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Letter to IRS Commissioner Re IRS Website Data Vulnerability

3 min readBy: Joseph Bishop-Henchman

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I just e-mailed this letter (PDF version here) to IRS Commissioner Koskinen, CCing several others. Paper copies of the letter and supporting documents are being hand-delivered to Commissioner Koskinen, Representative Chaffetz, and Senator Crapo.

February 18, 2016

John Koskinen
IRS Commissioner
1111 Constitution Avenue NW, Suite 5480
Washington, DC 20224

Dear Commissioner Koskinen:

I want to draw your attention to a very problematic feature on the current IRS website that represents a strong threat to data privacy of American taxpayers. The “Get My Electronic Filing PIN” page,, which enables taxA tax is a mandatory payment or charge collected by local, state, and national governments from individuals or businesses to cover the costs of general government services, goods, and activities. payers to obtain an IRS-provider number to file their taxes online, requires such minimal information that any data thief worth his salt would already have. Currently, anyone who has someone’s Social Security number, address, and date of birth can steal someone’s identity using this IRS page.

As first noticed by reporter Luca Gattoni-Celli of Tax Analysts, the page lacks the security features that would be necessary to prevent its usage as an instrument of defrauding taxpayers:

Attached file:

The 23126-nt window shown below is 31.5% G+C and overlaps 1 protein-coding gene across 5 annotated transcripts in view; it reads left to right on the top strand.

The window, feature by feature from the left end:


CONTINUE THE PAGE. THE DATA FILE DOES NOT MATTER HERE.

• A “CAPTCHA” feature that requires users to demonstrate that they are human before accessing sensitive data.
  • Information beyond that which any hacker or data thief would have access to. Many similar state websites, for example, require entering information from the previous year’s tax return to verify identity before granting access to filing. The IRS actually says in its publications that it requires users to submit the previous year’s adjusted gross incomeFor individuals, gross income is the total pre-tax earnings from wages, tips, investments, interest, and other forms of income and is also referred to as “gross pay.” For businesses, gross income is total revenue minus cost of goods sold and is also known as “gross profit” or “gross margin.” , but that is not the case: I was able to generate an electronic filing PIN without providing that information.
  • My web browser (Chrome) produces an error message on the page warning that it “uses a weak security configuration” including that “the server did not supply any Certificate Transparency information” and that the “connection is encrypted using an obsolete cypher suite.”

The whole point of requiring a PIN to file electronically is to minimize identity theft, so it is sadly ironic that the process to obtain an electronic PIN is so easy that it makes the whole point of obtaining one pointless at best and making identity theft easier at worst.

I understand, from the Gattoni-Celli article, that your officials played down the identity theft potential of this webpage, responding that “the e-file PIN could only be used for the current-year tax return” and that the page exists as an alternative for taxpayers who cannot access their previous AGI information or self select PIN. With respect, this answer is not good enough. The IRS is using identifiers to verify identity that are not secret, and it represents a massive vulnerability waiting to happen.

I hope by drawing attention to this matter, the IRS will act quickly to remove the page and improve its website security before taxpayers are hurt.

Please do not hesitate to contact me if you have any questions.

Yours Very Truly,

Joseph D. Henchman
Vice President, Legal & State Projects
Tax Foundation

CC: Representative Jason Chaffetz, Chairman, House Committee on Oversight and Government Reform;
Senator Mike Crapo, Chairman, Senate Finance Committee Subcommittee on Taxation and IRS Oversight;
Jack Lew, Secretary of the Treasury
Nina Olson, National Taxpayer Advocate